Five years ago, Nik Mercer was living in Brooklyn and working in the music industry, and his “nighttime-oriented lifestyle” wasn’t helping his health. “I probably didn’t get a single physical through all of my 20s,” he says. When Mercer finally went to a doctor before turning 30, he learned that his total cholesterol was a few points away from the red zone (>239 mg/dL)—statin territory. Looking for an alternative to starting meds so young, he and his doctor decided he should make changes in other areas. Here’s how Mercer used physician-approved strategies to push his total cholesterol down to 140 in about 12 months—losing 50 pounds in the process—and keep it there.
Docs told him: Be More Active
Cholesterol is a blood fat, and exercise can help muscles use these fats for energy (so they don’t settle in the arteries). Aim for 150 minutes a week of moderate-intensity exercise, says cardiologist Robert Nierzwicki, M.D., of Northwestern Medicine Central DuPage and Delnor Hospitals. Better: Raise the intensity or duration of your sessions.
Mercer’s move: Row, row, row
Mercer knew he’d feel self-conscious at a gym. But while watching Frank Underwood rowing away the stress of the day on House of Cards, he thought, I could be a rowing guy. Its private, meditative appeal led him to invest in a Concept2 rower. He uses it almost daily for 30 to 45 minutes.
Docs told him: Eat better
Load up on whole foods rather than processed ones and you’ll naturally consume more fiber. And for reducing cholesterol, fiber has superpowers (aim for 38 grams a day). If all this healthy eating helps you lose weight, great. Shedding 5 to 10 percent of your bodyweight can significantly improve your cholesterol.
Mercer’s move: Say hello to the kitchen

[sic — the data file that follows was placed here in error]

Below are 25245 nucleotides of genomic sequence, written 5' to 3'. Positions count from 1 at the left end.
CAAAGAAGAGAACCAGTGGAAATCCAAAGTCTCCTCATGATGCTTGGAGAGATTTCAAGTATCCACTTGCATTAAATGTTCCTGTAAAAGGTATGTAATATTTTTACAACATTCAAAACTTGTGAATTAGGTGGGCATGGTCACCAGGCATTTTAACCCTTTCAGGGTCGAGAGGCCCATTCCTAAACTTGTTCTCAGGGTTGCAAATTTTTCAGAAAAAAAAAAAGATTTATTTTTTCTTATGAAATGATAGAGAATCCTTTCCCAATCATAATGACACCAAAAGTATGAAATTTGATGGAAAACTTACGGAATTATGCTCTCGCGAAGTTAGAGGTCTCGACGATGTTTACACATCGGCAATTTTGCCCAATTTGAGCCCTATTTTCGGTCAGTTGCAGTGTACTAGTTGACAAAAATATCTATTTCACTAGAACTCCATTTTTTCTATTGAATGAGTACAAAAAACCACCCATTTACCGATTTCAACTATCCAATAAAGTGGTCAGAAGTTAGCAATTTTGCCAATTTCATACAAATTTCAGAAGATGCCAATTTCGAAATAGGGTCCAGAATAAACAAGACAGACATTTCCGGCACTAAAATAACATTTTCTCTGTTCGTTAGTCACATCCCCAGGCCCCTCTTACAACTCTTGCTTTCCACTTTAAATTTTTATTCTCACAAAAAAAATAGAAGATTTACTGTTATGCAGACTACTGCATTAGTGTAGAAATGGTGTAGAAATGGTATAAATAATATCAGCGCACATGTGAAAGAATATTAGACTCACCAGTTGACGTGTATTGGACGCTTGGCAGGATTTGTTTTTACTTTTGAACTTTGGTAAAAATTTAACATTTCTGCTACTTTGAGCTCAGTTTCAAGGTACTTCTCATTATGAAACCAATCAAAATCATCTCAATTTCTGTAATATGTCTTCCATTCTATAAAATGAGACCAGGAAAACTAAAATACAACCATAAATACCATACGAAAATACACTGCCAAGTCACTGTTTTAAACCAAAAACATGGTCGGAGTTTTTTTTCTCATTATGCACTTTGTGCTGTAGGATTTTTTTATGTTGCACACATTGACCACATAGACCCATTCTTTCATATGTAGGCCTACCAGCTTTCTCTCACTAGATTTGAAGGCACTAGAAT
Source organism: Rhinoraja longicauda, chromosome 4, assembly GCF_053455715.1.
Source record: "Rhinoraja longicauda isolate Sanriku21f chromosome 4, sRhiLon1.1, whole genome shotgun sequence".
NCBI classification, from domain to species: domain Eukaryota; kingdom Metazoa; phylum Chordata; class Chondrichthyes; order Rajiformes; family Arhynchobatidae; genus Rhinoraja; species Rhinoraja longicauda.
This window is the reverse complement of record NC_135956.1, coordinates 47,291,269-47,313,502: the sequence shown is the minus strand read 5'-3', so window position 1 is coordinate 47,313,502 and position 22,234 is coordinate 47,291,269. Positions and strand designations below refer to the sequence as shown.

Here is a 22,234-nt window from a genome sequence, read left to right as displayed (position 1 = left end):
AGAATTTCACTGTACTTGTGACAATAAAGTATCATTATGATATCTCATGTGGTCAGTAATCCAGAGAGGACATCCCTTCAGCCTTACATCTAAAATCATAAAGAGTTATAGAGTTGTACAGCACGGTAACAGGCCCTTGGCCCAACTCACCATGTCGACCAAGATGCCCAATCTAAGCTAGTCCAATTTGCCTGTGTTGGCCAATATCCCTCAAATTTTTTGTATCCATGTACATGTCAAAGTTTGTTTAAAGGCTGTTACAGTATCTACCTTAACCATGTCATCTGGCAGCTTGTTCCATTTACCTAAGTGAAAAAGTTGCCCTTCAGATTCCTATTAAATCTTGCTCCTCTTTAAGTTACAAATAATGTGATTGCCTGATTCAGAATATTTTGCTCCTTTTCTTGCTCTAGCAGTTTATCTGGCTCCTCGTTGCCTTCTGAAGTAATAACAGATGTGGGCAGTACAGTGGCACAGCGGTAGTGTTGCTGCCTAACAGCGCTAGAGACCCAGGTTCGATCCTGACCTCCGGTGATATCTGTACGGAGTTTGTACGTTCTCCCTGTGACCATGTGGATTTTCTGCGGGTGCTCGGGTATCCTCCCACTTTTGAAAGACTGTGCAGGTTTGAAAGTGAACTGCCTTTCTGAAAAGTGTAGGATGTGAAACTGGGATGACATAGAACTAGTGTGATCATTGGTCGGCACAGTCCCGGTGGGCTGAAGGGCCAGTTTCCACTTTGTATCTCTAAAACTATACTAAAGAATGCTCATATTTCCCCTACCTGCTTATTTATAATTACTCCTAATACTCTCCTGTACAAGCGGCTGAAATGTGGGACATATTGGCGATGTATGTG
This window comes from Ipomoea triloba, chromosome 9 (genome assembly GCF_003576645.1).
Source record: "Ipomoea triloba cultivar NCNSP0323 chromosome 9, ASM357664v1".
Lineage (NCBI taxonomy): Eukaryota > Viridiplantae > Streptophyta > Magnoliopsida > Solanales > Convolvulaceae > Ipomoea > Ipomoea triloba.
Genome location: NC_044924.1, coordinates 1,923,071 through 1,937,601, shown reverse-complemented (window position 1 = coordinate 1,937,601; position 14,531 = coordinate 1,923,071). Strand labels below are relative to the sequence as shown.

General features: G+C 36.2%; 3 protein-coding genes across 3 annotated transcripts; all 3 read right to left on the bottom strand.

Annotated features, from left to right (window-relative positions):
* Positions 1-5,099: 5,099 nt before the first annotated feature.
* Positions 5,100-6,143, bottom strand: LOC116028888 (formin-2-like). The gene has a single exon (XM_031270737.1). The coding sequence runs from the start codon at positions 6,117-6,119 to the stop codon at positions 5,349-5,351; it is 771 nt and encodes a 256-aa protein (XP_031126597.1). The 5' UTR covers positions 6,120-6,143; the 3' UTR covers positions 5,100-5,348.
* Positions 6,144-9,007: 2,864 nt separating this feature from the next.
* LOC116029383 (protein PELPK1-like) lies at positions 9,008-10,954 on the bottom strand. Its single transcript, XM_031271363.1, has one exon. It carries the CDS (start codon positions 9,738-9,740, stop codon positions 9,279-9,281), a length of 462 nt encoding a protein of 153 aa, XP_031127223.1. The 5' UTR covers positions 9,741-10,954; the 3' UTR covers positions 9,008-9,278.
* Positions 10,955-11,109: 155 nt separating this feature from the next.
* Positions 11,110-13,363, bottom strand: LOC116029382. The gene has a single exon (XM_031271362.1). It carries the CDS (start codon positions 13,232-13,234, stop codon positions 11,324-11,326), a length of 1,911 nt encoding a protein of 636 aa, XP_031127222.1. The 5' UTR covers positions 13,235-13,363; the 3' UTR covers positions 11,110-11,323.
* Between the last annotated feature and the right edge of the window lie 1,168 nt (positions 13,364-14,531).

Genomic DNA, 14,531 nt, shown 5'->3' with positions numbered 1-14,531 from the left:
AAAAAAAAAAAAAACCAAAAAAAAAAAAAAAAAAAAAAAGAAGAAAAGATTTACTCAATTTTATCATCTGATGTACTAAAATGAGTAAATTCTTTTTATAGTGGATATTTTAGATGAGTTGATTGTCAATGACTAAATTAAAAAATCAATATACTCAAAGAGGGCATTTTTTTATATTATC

Mercer cut back on eating out and made more stir-fries at home. “Lots of veggies, mise en place prep work, then high heat in the wok for a bit—and you’re done!” All that produce adds fiber, and Mercer sneaks in even more: “I’ll eat the stem or core of most anything.”
Docs told him: Limit alcohol intake
Light drinking isn’t necessarily bad for cholesterol—it has been associated with a potential increase in the “good” (HDL) kind. But down more than two drinks a day, week in and week out, and those calories can lead to weight gain, which can contribute to higher “bad” (LDL) cholesterol.
Mercer’s move: Redefine partying
After a few months of other changes, Mercer stopped drinking. “I got a totally different experience, socially and emotionally, out of the party and music space,” he says. He also started sleeping better and more regularly, which gave him more energy to commit to his other healthy habits.
This article originally appeared in the April 2022 issue of Men’s Health.
This content is created and maintained by a third party, and imported onto this page to help users provide their email addresses. You may be able to find more information about this and similar content at piano.io